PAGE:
An image a bruised body contorted into an exaggerated hourglass shape by a corset
​Photography Sølve Sundsbø. Image courtesy of Michaela Stark

This exaggeration through makeup gives the images this otherworldly quality. Is that the direction your work is going in?

Yeah. A lot of people put my work into the category of body positivity. It is, for sure, but a lot of the time body positivity is about celebrating the body as it is naturally. My work rarely shows the natural body. It's about accentuating the body into such a deformed shape that it's not natural anymore; it’s quite otherworldly, in fact. I've always loved this idea of fantasy. Fashion is fantasy, couture especially. I would love to create new worlds that you can experience in real life. Step by step, I'm bringing my work into the real world and I think it's going to become more fantastical — it's quite shocking to see the body morphed in real life, as opposed to on Instagram where we are already so used to seeing bodies manipulated with tools like FaceTune. 

Do you have a favourite way of presenting your work?

I'm starting to get really into the idea of performance. I started off by showing my work on Instagram and doing it from the privacy of my bedroom. I didn’t have to actually show anyone in real life and I was fully in control. Now I'm slowly starting to let go of control a little bit so that I can perform in real life and show my work in this whole new perspective. I think that's only going to evolve. I'm testing the limits of how I can show my work in real life.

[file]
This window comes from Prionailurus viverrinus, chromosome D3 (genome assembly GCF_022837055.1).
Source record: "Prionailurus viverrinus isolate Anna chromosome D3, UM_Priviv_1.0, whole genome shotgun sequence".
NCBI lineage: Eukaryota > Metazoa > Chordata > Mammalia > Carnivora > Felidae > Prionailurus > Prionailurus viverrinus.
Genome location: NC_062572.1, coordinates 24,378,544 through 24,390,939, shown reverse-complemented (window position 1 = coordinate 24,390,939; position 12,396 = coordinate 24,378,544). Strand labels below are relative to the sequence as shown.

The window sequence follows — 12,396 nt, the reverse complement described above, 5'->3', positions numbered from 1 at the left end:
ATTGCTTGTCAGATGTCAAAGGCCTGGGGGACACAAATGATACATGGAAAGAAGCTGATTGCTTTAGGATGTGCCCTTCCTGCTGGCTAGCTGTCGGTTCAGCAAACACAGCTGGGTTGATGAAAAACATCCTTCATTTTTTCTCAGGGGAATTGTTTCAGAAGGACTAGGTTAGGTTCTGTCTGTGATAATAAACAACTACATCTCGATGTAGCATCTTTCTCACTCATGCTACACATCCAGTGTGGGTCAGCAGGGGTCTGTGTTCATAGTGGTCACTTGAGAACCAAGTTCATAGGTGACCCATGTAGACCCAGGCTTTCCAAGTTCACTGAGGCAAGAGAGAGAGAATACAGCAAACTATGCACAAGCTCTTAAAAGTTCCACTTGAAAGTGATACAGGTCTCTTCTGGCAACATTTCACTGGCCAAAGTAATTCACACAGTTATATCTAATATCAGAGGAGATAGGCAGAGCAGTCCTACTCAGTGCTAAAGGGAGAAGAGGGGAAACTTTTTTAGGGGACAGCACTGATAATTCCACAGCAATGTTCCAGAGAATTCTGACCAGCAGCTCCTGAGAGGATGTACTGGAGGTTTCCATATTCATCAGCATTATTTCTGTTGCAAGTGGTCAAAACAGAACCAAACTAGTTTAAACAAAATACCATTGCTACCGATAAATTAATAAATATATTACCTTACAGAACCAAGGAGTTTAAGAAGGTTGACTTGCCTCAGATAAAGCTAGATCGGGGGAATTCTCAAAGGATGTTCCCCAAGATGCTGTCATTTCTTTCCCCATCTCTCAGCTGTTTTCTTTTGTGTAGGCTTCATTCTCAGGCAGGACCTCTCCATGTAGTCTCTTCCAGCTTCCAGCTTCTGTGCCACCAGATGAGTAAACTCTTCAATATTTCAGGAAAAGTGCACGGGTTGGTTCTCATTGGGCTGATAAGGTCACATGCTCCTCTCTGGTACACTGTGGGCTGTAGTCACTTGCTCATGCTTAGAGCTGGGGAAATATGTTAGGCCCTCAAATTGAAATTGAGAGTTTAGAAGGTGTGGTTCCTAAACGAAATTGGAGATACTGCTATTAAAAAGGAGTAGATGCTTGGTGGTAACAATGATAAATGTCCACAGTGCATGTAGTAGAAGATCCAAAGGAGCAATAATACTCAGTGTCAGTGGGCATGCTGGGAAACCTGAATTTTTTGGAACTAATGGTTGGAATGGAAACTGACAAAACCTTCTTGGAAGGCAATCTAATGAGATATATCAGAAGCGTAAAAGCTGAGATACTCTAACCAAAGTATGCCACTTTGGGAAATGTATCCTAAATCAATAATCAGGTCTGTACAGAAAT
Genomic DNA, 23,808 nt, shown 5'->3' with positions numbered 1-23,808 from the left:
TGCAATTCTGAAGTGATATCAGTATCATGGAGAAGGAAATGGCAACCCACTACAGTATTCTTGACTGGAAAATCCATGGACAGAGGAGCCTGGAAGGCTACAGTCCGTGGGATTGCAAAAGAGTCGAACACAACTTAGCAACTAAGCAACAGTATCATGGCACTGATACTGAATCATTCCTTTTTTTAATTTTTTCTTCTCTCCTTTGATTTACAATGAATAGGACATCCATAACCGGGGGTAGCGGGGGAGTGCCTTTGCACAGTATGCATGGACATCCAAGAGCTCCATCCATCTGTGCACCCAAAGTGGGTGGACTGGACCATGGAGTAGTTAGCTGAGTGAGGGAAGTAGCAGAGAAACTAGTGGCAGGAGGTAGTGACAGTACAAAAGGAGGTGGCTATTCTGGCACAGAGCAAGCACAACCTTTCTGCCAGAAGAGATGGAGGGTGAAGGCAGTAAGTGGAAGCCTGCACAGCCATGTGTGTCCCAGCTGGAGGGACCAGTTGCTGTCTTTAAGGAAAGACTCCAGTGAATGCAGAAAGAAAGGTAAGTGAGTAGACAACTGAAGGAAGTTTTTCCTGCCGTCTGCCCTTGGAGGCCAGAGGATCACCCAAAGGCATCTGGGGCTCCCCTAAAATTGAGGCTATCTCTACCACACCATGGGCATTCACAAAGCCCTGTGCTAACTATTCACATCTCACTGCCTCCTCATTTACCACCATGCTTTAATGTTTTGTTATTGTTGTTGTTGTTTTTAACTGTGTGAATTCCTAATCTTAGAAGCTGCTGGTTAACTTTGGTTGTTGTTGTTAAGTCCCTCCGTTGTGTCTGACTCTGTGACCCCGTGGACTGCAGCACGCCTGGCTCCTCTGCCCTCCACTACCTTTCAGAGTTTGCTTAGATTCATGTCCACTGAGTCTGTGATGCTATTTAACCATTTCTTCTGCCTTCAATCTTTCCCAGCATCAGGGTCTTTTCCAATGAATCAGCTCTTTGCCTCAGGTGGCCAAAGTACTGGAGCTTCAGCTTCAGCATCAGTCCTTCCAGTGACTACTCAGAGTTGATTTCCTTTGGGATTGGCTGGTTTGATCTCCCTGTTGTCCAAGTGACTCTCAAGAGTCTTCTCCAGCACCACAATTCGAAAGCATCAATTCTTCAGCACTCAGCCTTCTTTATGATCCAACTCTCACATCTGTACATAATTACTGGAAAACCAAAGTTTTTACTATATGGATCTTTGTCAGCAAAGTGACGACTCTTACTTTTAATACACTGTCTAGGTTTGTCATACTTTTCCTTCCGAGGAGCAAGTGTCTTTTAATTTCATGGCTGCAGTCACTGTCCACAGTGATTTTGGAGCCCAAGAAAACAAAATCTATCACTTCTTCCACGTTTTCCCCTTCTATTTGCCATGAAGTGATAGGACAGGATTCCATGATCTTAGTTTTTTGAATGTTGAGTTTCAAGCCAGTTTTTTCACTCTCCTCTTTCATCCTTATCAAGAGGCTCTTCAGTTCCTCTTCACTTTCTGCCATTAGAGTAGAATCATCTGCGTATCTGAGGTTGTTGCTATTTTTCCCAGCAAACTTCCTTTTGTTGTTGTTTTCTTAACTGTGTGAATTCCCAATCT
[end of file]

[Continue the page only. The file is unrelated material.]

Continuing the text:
An image a bruised body contorted into an exaggerated hourglass shape by a corset
​Photography Sølve Sundsbø. Image courtesy of Michaela Stark

Your work is very much about how garments interact with the body, but in this exhibition the garments are presented more like sculptures and separate from the body. How do you think the context changes the way your work is perceived?

My pieces are designed so intrinsically with the body, but what I find is that sometimes when I show my pieces this way then the beauty of the piece gets lost. I focus on the tiniest, tiniest details in my garments, because I think they’re what add beauty to something. Sometimes when you put the corsets on, they get swallowed by the body and the real impact lies in how the body has been manipulated and is being shown. That's why I wanted to show my pieces off the body here. But they still refer to it so strongly that they almost look like living things. There’s a real sense of movement to them — there’s always something human and fleshy. 

What do you want people to feel when they see this collection?

I want them to feel something. Someone commented on my Instagram the other day saying: "This is disgusting. I feel nothing". I get so many mixed reactions to my work, but I just want people to feel something — whether it's hate or love is up to them. I love that people have strong reactions to my work. If you're not pissing some people off, then I feel like you're not making progress.

An image a bruised body contorted into an exaggerated hourglass shape by a corset
​Photography Sølve Sundsbø. Image courtesy of Michaela Stark

Stark Naked at 35-37 rue des Francs-Bourgeois, 75004 Paris until 19 December.